Interesting effects can be created by [Layer>Duplicate], and applying options such as dissolve or blend. For example, Multiply will darken an image and give it a rusty feel, while Screen will lighten it and make it softer. Try experimenting with these options. This comes very handy when blending in two or more different backgrounds, or when you want only the dark parts of a layer to appear.
The Smudge Tool And Placing It All Together
The smudge tool comes very handy when you want to create hair strands or cloth folds. The smudge tool will pick up a color and drag it across the direction you define or it can reproduce the effect of a wet paintbrush with a color you choose.
Through this example you’ll have the opportunity to see what the smudge tool can do and how some of the above tools can be placed into practice.
Open a file with a figure you’ve created. Isolate the figure in a layer as explained above. Now make a new layer. Choose a base color to create an outline of your new cloth item. After creating the outline, fill this area with a solid color. It’s best to use a hard brush so you’ll get nice, defined results.
Next create a new area and set up your smudge tool to get some nice wet brush effects that will simulate the darkest parts of the creases.
Select the Smudge Tool from the toolbox and check the “Use All Layers” and “Finger Painting” boxes on top.
On the Brushes rollout, set the Strength to 100% and Fade (located in Shape Dynamics for PSP 7) from 100 – 400. Note that these values depend on the resolution and size of your image so they may vary.
Now, click on the Layer you’ve created with the solid color, choose [Selection > Load Selection] and click on Transparency. This will make a selection around your base clothing, making it impossible to paint outside its borders. Click on the Eyedropper Tool in your toolbox and select a color that’s slightly darker then the one you chose to fill in the cloth’s base.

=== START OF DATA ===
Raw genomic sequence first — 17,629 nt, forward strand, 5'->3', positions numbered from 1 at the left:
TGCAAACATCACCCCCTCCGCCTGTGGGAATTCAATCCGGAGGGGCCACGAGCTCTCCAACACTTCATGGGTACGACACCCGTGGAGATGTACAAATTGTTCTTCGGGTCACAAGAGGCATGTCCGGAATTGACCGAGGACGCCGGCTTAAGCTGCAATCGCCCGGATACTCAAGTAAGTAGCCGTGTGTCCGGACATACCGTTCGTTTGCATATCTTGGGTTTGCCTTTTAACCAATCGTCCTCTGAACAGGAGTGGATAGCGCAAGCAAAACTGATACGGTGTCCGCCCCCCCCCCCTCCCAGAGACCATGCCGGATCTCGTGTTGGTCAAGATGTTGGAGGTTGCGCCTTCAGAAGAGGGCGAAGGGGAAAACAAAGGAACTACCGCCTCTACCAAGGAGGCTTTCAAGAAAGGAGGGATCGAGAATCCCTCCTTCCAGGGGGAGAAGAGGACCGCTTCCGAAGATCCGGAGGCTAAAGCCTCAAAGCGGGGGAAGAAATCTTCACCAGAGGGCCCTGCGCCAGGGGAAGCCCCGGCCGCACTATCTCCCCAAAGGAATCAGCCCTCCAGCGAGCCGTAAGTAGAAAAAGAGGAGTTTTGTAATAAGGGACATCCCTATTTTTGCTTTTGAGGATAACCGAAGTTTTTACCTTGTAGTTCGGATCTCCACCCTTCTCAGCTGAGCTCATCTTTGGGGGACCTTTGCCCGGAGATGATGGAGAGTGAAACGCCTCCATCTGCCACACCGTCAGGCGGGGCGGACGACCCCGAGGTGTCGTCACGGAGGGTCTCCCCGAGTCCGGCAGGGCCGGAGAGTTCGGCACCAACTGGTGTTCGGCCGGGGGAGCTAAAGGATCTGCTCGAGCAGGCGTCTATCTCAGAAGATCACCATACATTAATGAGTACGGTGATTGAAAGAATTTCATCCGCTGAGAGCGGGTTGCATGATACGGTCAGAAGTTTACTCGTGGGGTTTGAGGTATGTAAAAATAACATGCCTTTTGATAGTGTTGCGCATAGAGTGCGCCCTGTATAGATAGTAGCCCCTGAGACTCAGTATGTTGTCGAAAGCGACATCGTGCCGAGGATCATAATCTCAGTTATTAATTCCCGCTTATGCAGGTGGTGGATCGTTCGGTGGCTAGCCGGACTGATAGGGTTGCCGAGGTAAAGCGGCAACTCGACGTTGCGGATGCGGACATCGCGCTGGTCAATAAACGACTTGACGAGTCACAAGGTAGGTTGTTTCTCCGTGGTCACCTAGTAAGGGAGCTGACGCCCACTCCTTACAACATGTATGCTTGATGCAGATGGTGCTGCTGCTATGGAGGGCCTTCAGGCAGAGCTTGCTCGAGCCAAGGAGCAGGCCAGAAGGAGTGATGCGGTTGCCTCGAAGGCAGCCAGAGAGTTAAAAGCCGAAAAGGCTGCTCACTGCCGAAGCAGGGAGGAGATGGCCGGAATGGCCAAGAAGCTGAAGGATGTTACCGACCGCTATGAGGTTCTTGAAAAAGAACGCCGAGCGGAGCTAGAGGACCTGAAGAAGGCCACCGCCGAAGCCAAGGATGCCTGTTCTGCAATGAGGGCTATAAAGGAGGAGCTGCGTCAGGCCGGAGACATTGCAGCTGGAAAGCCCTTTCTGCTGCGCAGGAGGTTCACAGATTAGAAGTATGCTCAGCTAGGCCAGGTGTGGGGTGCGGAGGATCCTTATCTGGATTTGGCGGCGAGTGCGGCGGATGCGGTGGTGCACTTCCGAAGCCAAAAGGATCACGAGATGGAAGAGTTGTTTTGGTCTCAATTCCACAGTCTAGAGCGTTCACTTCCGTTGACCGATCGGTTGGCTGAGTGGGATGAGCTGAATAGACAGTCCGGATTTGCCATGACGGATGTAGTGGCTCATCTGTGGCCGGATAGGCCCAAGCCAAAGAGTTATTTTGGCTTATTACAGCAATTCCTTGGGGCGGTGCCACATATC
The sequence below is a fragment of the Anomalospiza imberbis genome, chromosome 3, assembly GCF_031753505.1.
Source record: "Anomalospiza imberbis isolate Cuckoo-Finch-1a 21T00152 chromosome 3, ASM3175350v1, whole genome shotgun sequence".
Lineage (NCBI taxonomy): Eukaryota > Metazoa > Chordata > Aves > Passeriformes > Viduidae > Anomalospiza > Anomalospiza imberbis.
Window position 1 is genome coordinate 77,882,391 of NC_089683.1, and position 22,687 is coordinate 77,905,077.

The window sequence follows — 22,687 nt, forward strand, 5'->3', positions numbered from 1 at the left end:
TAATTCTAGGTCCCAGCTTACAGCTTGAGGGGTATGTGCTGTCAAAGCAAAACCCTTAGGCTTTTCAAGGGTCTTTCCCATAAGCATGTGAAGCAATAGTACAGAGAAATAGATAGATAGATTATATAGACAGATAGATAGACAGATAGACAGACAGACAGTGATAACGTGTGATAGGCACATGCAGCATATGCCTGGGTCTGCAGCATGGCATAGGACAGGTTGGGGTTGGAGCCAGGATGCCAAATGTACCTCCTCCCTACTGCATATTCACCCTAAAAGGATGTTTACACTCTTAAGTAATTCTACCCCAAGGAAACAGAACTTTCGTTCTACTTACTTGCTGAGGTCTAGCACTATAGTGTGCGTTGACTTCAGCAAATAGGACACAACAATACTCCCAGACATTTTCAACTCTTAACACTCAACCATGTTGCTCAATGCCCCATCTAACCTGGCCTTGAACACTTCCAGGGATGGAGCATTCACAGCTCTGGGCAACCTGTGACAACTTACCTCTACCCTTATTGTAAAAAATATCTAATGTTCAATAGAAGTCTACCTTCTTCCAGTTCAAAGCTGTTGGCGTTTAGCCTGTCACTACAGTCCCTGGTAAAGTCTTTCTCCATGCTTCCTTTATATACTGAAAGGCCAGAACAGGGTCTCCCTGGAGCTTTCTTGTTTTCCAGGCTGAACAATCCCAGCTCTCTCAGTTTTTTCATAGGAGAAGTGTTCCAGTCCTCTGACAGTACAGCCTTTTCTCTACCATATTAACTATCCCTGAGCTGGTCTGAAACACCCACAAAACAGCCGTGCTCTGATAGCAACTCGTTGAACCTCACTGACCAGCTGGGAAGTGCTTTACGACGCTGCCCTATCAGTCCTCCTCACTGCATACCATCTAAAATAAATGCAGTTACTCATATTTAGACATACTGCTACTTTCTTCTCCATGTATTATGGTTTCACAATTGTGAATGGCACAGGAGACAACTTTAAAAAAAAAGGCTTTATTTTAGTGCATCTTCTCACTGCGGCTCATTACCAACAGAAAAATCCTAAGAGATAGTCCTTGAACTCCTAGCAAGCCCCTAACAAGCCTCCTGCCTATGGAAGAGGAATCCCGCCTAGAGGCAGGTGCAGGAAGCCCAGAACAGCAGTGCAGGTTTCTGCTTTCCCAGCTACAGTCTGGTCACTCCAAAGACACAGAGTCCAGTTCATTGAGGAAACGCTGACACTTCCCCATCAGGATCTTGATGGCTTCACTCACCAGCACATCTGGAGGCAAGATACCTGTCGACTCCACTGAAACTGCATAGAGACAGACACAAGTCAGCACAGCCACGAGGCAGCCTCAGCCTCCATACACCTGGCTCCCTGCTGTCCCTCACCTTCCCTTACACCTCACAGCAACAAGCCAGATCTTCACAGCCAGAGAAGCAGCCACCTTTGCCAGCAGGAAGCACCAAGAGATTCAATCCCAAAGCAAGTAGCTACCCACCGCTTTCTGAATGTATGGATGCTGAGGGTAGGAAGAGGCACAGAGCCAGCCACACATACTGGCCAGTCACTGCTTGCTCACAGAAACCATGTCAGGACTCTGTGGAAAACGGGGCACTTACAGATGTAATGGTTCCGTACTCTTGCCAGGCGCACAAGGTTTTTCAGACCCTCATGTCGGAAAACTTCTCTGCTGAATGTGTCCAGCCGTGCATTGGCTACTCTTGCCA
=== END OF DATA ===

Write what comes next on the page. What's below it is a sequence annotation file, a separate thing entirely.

Click on the new, empty layer and start making light strokes that resemble the dark parts of creases. It will look very crude at this point but we will refine it later on. Remember that you can vary the brush size or fade values for different effects.
Create a new layer and select a lighter color. Use the smudge tool to create highlights on top of the shadows you’ve just created. It’s best to make these lines near the darker ones.
Merge the two shadows and highlight layers by selecting them and pressing [Ctrl/E]. Go to the Smudge Tool, uncheck Finger Painting and “Use all Layers” box on top, lower the exposure and slightly increase the size. Start blurring and merging the two colors until you see soft creases form. You can play around with the strength and size for crisper or softer effects. Adjust the brightness of your base layer to fuse the colors better. When you’re happy with the results, merge all the cloth layers.
Use the Burn Tool to darken areas of the cloth and to create contrasting shadows. Select the Dodge Tool to highlight areas. Think of where light should reflect off more and where shadows would naturally be created.
When you’ve achieved the desired results, play with the Layer styles or attributes to add shadows and more depth. By keeping the cloth in an independent layer, you can change its color anytime.
Create hair strands with the Smudge Tool. Select the “Use All Layers” box at the top, create a new layer, adjust the brush size from1 pixel to 4, and adjust the Fade option from 80 to 400 (depending on your images resolution). Start making strokes from where the hair is located at the base outwards and regulate the brush size and fade to get different strands lengths and sizes.
Finally, add your background and tweak the colors, saturation and shadows so it will blend with the rest of your scene. Adjust the contrast and fine-tune your image so everything works together. Experiment with the Layer attributes, with filters and lighting effects. Try your hand at using the same tools explained above, save often, and let your imagination go wild!
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May 30, 2005